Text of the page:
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Ofsted plans surprise visits

Schools face a nasty shock as inspectors drop in unannounced. Jon Slater and Michael Shaw

Inspectors will arrive at schools without warning under a new inspection regime announced this week.

Chief inspector David Bell said he would reserve the right to send in inspectors without notifying schools where there are serious concerns about them.

The joint announcement by Mr Bell and David Miliband, schools standards minister, is part of a government drive to build a new relationship with schools.

Each school will be allocated an "improvement partner" to act as a critical friend and help raise standards.

Ministers also promised to minimise the amount of paperwork sent to schools and want to replace annual governors' reports with a short private school-style profile setting out exam results alongside a description of the year's work.

The inspection changes follow a consultation launched by the Office for Standards in Education in February. This set out plans for new light-touch inspections from September 2005.

Schools will be visited at least once every three years but inspectors will spend no more than two days on site.

Greater weight will be paid to schools' self-evaluation and Ofsted reports will be much shorter, around six pages compared with up to 50 at present.

The notice given to the majority of schools will be cut from up to 10 weeks at present to between two to five working days.

Schools will no longer be labelled as underachieving or having serious weaknesses. Under the new regime, inspectors will rate schools on a four-point scale ranging from one, representing very good, to an inadequate four.

Those receiving grade four will either be placed in special measures or given notice to improve and reinspected within 12 months.

A member of Her Majesty's Inspectorate, the elite group of inspectors within Ofsted, will be involved in every inspection.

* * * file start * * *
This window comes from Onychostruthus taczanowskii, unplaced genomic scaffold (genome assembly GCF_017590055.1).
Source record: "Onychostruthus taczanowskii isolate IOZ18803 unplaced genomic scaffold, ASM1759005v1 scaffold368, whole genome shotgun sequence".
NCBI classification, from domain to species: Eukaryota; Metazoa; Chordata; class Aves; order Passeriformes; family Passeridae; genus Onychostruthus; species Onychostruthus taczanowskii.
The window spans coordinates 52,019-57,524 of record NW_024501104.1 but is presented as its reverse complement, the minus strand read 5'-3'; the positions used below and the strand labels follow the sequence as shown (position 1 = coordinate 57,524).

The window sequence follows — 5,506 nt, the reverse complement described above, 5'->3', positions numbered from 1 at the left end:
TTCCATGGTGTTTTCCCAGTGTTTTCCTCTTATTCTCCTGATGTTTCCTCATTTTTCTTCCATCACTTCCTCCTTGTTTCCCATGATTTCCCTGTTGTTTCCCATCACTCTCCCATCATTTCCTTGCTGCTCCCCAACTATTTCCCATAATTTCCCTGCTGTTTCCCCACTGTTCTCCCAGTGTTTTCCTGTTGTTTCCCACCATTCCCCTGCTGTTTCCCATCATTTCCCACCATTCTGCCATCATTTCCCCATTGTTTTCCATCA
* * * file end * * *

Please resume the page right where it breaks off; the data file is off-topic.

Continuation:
Mr Bell said the move will stop schools preparing for inspections and give inspectors a "warts and all" picture.

"Today's proposals will help reduce the burden on schools whilst ensuring that parents benefit from more frequent information about the quality and standard of education," he said.

But heads are protesting. David Hart, general secretary of the National Association of Head Teachers, said: "This is quite unacceptable. The inspection could take place in the absence of the head who might be away.

There is a dire need to reduce the current notice period but Ofsted's proposals smack of an attempt to catch the school unawares."

Three-quarters of those responding to Ofsted's consultation backed proposals to make inspections shorter and more frequent: this was also backed by most teaching unions.

Plans to reduce the notice given to schools were also backed by 74 per cent of those responding.

But a survey of 619 teachers carried out by the National Union of Teachers suggests the profession is split over the proposals.

Almost half (42 per cent) agreed that there should be "little or no notice" for schools compared to 31 who disagreed. However, 48 per cent were opposed to more frequent inspections.

John Bangs, NUT head of education, said: "The high-stakes nature of inspections has not changed. No matter how much the Government claims to trust schools, these changes do not reflect that trust."

Primary forum, 24 A New Relationship with Schools is at


Current system

* 6-10 weeks' notice before an inspection

* Large Ofsted teams visit schools for about a week

* Inspections at least every six years

* Extensive use of lesson observation, some use of self-evaluation

* Registered inspectors responsible for some reports, elite HMI for others

* Reports within 40 days of inspection and up to 50 pages

* Schools have to write post inspection action plan

* Categories of schools causing concern: special measures, serious weaknesses, underachieving and inadequate sixth formsNew system

* 2-5 days' notice

* Small teams visit for no more than two days

* Inspections at least every three years

* Self-evaluation at centre of inspection, some lesson observation

* A member of Her Majesty's Inspectorate responsible for all reports

* Draft reports seen by school within a few days. Reports about 6 pages.

* Schools required to amend current development plan to take account of inspection

* Two categories of concern - special measures and improvement notice

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